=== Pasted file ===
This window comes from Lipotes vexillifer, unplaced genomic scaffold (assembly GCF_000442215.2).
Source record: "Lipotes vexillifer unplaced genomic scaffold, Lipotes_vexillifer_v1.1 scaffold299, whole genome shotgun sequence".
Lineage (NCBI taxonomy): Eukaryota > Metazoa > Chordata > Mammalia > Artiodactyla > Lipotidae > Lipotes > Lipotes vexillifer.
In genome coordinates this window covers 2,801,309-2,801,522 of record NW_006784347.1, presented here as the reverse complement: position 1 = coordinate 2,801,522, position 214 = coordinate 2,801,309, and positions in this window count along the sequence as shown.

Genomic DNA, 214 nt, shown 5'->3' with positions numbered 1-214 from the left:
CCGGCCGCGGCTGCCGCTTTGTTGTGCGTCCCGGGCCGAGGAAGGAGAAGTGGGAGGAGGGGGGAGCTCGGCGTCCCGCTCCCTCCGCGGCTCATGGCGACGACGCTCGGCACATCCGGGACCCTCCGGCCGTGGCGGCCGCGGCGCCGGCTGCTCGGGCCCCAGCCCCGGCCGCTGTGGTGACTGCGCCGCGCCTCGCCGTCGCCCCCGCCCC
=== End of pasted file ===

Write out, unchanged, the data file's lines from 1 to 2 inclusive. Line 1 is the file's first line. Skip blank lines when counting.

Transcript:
This window comes from Lipotes vexillifer, unplaced genomic scaffold (assembly GCF_000442215.2).
Source record: "Lipotes vexillifer unplaced genomic scaffold, Lipotes_vexillifer_v1.1 scaffold299, whole genome shotgun sequence".